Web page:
With the 12th anniversary of the terrorist acts committed on Sept. 11, 2001 quickly approaching, we're once again forced to realize the magnitude of the devastation that occurred. According to the National Institute for Occupational Safety and Health, 1,140 first responders and people living or working around the World Trade Center at the time of the attacks have been diagnosed with some type of cancer.
“There are more cases out there, because we just know of the people in our government-funded medical programs, not those who have been treated by their private doctors,” Dr. Jim Melius, 9/11 Health Watch board member and chairman of the steering committee for the WTC Responder Medical Program, told the NY Daily News. “Because of the carcinogens in the air at Ground Zero, people who were exposed are vulnerable. And with cancer, there is a delay.”
To many healthcare professionals, this eye-opening statistic doesn't come as much of a shock. A recent study conducted by Mount Sinai Medical Center showed that Ground Zero responders were 15 percent more likely to develop cancer compared to people who were not exposed to cancer-causing chemicals and substances left by the 9/11 attacks.
“It was always in the back of everyone’s mind we were in jeopardy given the contamination down there, but the entire world was calling on you, it felt so good to serve, there was no wanting to escape,” said Marty Cervellione, an engineer with the New York City Design and Construction Department who was diagnosed with gastroesophageal cancer, to the NY Daily News.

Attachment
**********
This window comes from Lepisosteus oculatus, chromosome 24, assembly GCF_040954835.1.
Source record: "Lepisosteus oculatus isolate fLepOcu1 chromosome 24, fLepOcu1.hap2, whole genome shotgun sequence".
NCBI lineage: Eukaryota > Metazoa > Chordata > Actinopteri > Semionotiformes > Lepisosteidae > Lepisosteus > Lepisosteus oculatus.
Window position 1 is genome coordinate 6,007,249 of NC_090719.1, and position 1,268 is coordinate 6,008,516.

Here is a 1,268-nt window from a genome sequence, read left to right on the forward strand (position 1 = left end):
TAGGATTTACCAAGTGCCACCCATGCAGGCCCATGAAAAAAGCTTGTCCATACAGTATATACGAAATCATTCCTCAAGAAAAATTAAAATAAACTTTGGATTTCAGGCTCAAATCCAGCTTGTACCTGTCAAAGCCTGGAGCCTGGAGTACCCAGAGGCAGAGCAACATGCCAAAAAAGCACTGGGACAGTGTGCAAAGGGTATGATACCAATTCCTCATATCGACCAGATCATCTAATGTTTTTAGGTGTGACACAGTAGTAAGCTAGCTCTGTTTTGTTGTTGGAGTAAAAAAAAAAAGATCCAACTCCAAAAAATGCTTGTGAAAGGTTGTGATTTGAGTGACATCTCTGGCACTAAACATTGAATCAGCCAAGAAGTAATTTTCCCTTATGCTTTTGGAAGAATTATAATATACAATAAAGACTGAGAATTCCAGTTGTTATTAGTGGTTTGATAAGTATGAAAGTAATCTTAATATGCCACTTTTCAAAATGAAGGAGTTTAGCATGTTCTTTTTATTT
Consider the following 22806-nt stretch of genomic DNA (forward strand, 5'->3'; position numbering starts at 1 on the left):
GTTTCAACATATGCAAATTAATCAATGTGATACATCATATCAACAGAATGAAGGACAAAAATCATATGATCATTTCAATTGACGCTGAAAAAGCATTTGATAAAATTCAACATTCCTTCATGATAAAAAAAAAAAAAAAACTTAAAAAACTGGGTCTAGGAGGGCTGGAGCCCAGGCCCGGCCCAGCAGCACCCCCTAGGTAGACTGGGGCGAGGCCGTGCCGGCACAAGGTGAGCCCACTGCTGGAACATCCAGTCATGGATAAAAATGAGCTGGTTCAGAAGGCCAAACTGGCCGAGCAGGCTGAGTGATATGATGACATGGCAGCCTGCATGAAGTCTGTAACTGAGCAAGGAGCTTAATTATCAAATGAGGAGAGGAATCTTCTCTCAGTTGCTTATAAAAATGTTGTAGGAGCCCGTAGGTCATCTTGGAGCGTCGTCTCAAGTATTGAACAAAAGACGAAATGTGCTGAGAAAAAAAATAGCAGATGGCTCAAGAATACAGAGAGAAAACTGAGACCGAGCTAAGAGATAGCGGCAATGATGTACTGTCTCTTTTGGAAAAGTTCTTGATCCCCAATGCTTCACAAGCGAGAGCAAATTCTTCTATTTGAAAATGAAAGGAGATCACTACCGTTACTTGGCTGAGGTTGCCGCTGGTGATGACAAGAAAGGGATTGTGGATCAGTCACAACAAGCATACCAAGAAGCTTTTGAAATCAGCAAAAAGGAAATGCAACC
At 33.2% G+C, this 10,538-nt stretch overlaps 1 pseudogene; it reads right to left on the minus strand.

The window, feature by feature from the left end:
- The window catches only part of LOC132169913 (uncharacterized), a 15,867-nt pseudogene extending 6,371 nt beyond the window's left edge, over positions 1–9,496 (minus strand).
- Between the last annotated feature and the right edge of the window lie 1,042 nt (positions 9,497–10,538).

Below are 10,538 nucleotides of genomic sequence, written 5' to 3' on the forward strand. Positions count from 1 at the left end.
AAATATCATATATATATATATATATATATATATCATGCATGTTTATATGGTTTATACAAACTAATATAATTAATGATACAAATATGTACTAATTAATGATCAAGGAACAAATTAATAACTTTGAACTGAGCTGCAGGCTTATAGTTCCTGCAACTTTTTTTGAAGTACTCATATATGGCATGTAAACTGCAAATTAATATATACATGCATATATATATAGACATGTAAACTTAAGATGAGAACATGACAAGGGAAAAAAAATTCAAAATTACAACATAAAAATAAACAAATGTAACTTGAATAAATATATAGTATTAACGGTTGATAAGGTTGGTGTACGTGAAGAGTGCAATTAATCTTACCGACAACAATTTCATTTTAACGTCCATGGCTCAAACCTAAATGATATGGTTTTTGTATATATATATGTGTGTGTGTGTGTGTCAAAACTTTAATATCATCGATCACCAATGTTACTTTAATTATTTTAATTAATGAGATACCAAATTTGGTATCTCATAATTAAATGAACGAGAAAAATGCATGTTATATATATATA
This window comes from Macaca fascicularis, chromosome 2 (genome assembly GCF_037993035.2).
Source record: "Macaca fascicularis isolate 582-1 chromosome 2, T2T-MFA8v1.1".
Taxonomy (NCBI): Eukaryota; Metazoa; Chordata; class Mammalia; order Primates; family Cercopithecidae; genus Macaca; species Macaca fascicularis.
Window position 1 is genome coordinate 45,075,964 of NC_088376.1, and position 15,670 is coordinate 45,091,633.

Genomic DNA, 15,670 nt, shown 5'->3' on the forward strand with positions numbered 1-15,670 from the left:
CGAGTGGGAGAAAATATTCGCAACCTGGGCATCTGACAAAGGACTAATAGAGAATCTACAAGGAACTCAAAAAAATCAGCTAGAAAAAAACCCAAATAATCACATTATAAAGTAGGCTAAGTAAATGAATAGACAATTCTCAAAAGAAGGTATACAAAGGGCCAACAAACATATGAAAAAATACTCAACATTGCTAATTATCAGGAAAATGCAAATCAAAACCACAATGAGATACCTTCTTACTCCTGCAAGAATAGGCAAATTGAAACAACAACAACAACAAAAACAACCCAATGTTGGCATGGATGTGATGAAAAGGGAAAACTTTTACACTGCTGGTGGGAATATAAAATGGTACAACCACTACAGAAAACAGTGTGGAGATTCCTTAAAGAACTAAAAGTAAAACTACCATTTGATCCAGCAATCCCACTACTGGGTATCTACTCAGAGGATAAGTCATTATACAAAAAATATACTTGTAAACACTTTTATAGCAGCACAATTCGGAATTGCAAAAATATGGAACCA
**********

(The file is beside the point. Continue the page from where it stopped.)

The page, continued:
A similar study focusing solely on firefighters showed that those stationed at Ground Zero following the attacks were 19 percent more likely to develop cancer compared to firefighters who were not exposed to the hazardous debris.
Some researchers believe that the distinctiveness of the dust and contaminants left by the attacks could be to blame for the broad range of cancer diagnoses after 2001. Compounds related to cancer development, such as asbestos, were said to have lingered in the air at Ground Zero for months.
"Those particulates are not just dust, they are dust coated with the same chemicals that were in the air in terms of the gases, sometimes, actually, getting deeper into the lung or better penetrating into the blood circulation because they're carried on a particle," Dr. David Prezant, a pulmonologist with the New York City Fire Department, told CNN.